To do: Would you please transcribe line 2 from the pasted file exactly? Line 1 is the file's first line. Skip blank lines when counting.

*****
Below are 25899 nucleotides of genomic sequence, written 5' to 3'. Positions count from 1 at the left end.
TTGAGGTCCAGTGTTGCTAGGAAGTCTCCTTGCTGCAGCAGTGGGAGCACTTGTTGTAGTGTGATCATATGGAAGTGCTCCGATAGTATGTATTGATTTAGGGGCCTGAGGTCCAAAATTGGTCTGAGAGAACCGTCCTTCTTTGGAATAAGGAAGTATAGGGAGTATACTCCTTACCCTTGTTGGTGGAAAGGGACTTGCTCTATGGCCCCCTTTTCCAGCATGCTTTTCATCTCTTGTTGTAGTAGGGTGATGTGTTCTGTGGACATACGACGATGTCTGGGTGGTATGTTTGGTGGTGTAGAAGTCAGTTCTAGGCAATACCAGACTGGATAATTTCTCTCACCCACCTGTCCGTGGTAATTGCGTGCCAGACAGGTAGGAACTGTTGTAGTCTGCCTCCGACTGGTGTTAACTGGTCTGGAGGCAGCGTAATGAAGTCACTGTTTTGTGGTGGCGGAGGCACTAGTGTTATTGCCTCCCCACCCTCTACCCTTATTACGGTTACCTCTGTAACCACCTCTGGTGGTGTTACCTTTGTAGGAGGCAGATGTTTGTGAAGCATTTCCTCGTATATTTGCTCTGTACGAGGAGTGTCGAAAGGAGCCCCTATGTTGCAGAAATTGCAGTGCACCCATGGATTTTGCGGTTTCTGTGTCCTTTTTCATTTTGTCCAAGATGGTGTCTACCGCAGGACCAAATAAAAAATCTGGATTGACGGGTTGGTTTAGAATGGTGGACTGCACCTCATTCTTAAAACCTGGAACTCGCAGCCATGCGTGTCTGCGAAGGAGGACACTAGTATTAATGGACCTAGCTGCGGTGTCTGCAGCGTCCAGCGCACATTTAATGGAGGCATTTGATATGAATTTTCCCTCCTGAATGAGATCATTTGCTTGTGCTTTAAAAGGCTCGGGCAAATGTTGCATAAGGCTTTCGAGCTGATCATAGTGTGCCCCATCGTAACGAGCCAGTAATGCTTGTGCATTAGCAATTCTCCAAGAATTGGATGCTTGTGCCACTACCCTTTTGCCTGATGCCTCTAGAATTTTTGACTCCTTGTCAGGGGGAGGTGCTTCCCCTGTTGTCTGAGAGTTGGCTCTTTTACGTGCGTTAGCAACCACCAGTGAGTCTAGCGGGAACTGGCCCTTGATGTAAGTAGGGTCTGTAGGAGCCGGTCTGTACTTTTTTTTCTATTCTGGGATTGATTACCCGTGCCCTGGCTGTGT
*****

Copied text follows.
TTGAGGTCCAGTGTTGCTAGGAAGTCTCCTTGCTGCAGCAGTGGGAGCACTTGTTGTAGTGTGATCATATGGAAGTGCTCCGATAGTATGTATTGATTTAGGGGCCTGAGGTCCAAAATTGGTCTGAGAGAACCGTCCTTCTTTGGAATAAGGAAGTATAGGGAGTATACTCCTTACCCTTGTTGGTGGAAAGGGACTTGCTCTATGGCCCCCTTTTCCAGCATGCTTTTCATCTCTTGTTGTAGTAGGGTGATGTGTTCTGTGGACATACGACGATGTCTGGGTGGTATGTTTGGTGGTGTAGAAGTCAGTTCTAGGCAATACCAGACTGGATAATTTCTCTCACCCACCTGTCCGTGGTAATTGCGTGCCAGACAGGTAGGAACTGTTGTAGTCTGCCTCCGACTGGTGTTAACTGGTCTGGAGGCAGCGTAATGAAGTCACTGTTTTGTGGTGGCGGAGGCACTAGTGTTATTGCCTCCCCACCCTCTACCCTTATTACGGTTACCTCTGTAACCACCTCTGGTGGTGTTACCTTTGTAGGAGGCAGATGTTTGTGAAGCATTTCCTCGTATATTTGCTCTGTACGAGGAGTGTCGAAAGGAGCCCCTATGTTGCAGAAATTGCAGTGCACCCATGGATTTTGCGGTTTCTGTGTCCTTTTTCATTTTGTCCAAGATGGTGTCTACCGCAGGACCAAATAAAAAATCTGGATTGACGGGTTGGTTTAGAATGGTGGACTGCACCTCATTCTTAAAACCTGGAACTCGCAGCCATGCGTGTCTGCGAAGGAGGACACTAGTATTAATGGACCTAGCTGCGGTGTCTGCAGCGTCCAGCGCACATTTAATGGAGGCATTTGATATGAATTTTCCCTCCTGAATGAGATCATTTGCTTGTGCTTTAAAAGGCTCGGGCAAATGTTGCATAAGGCTTTCGAGCTGATCATAGTGTGCCCCATCGTAACGAGCCAGTAATGCTTGTGCATTAGCAATTCTCCAAGAATTGGATGCTTGTGCCACTACCCTTTTGCCTGATGCCTCTAGAATTTTTGACTCCTTGTCAGGGGGAGGTGCTTCCCCTGTTGTCTGAGAGTTGGCTCTTTTACGTGCGTTAGCAACCACCAGTGAGTCTAGCGGGAACTGGCCCTTGATGTAAGTAGGGTCTGTAGGAGCCGGTCTGTACTTTTTTTTCTATTCTGGGATTGATTACCCGTGCCCTGGCTGTGT